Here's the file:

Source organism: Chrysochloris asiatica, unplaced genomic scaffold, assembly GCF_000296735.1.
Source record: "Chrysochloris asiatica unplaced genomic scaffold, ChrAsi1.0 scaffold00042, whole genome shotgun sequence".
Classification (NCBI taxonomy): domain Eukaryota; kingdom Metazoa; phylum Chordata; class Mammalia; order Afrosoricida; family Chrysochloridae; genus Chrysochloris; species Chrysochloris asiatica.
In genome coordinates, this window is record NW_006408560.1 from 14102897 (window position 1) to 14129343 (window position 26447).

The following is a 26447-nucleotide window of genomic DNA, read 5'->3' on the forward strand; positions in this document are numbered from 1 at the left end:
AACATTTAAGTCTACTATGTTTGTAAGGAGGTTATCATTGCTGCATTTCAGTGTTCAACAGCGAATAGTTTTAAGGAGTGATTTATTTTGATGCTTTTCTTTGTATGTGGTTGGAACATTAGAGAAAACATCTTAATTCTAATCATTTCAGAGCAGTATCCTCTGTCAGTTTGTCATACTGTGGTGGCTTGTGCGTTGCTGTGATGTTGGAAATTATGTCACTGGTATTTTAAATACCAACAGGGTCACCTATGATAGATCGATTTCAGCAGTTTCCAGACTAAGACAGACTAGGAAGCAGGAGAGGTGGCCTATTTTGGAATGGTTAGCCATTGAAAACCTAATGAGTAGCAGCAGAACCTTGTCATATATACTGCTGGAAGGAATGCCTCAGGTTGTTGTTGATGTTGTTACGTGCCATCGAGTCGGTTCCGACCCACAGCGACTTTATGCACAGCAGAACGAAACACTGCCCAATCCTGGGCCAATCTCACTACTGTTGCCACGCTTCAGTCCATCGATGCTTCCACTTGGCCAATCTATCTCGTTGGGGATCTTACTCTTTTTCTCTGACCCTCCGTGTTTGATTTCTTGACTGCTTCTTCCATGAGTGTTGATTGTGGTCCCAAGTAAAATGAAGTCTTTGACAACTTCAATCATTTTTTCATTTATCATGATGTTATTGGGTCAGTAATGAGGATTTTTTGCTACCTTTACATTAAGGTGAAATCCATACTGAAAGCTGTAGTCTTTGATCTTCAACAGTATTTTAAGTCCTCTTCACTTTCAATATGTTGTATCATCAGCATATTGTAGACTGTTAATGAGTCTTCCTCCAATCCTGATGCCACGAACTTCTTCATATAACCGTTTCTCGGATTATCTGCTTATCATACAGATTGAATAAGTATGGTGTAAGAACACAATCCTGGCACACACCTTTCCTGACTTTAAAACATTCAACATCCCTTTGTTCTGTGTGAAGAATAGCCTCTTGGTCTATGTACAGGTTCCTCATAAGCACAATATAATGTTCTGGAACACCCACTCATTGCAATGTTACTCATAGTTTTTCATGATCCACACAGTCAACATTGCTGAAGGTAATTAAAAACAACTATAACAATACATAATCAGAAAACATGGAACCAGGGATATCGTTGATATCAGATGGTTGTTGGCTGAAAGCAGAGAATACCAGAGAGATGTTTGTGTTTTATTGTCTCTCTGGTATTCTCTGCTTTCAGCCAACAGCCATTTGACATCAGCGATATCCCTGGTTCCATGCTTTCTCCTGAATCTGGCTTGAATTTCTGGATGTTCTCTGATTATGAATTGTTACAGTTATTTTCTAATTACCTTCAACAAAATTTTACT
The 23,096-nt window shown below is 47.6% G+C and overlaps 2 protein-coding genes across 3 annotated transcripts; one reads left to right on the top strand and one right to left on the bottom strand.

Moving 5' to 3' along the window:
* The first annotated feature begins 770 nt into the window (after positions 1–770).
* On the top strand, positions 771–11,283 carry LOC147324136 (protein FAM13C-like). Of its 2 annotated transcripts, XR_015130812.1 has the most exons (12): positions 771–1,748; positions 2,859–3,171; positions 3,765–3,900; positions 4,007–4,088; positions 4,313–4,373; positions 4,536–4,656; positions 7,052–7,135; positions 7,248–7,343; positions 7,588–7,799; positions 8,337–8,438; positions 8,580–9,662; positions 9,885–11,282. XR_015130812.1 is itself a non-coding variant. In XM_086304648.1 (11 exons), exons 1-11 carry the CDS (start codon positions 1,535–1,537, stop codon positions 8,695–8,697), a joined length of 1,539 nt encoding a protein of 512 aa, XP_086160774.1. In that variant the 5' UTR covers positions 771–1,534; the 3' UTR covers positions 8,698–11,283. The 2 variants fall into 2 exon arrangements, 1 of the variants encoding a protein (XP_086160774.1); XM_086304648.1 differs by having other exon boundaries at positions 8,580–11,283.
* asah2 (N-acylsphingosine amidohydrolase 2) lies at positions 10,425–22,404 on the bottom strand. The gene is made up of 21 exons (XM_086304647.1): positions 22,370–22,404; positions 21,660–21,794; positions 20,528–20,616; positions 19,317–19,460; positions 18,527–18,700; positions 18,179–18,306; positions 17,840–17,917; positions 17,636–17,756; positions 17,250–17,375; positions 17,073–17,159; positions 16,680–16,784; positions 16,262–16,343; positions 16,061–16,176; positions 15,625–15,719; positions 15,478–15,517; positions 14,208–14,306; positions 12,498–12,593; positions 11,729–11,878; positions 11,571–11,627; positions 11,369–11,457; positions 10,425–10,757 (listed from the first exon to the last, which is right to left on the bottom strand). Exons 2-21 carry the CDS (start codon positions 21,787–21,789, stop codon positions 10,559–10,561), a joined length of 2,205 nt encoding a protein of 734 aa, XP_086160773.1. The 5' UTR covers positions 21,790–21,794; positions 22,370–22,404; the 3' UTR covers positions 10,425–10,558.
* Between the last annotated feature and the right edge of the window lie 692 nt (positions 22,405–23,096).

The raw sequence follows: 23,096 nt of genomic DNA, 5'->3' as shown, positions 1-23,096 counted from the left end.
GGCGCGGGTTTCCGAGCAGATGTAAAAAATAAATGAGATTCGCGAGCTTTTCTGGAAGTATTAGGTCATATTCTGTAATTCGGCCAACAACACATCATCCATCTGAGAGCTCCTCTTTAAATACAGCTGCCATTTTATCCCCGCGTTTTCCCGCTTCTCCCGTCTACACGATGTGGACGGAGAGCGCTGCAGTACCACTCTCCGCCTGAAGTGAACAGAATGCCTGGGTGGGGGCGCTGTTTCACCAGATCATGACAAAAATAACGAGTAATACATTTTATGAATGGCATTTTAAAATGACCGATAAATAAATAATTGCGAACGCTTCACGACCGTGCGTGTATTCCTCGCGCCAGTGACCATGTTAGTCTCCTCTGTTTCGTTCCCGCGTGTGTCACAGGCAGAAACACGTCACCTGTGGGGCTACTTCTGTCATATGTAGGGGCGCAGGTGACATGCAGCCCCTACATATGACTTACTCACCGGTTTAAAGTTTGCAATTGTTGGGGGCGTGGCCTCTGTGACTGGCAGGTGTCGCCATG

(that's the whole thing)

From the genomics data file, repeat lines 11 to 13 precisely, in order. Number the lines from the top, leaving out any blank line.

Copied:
* asah2 (N-acylsphingosine amidohydrolase 2) lies at positions 10,425–22,404 on the bottom strand. The gene is made up of 21 exons (XM_086304647.1): positions 22,370–22,404; positions 21,660–21,794; positions 20,528–20,616; positions 19,317–19,460; positions 18,527–18,700; positions 18,179–18,306; positions 17,840–17,917; positions 17,636–17,756; positions 17,250–17,375; positions 17,073–17,159; positions 16,680–16,784; positions 16,262–16,343; positions 16,061–16,176; positions 15,625–15,719; positions 15,478–15,517; positions 14,208–14,306; positions 12,498–12,593; positions 11,729–11,878; positions 11,571–11,627; positions 11,369–11,457; positions 10,425–10,757 (listed from the first exon to the last, which is right to left on the bottom strand). Exons 2-21 carry the CDS (start codon positions 21,787–21,789, stop codon positions 10,559–10,561), a joined length of 2,205 nt encoding a protein of 734 aa, XP_086160773.1. The 5' UTR covers positions 21,790–21,794; positions 22,370–22,404; the 3' UTR covers positions 10,425–10,558.
* Between the last annotated feature and the right edge of the window lie 692 nt (positions 22,405–23,096).

The raw sequence follows: 23,096 nt of genomic DNA, 5'->3' as shown, positions 1-23,096 counted from the left end.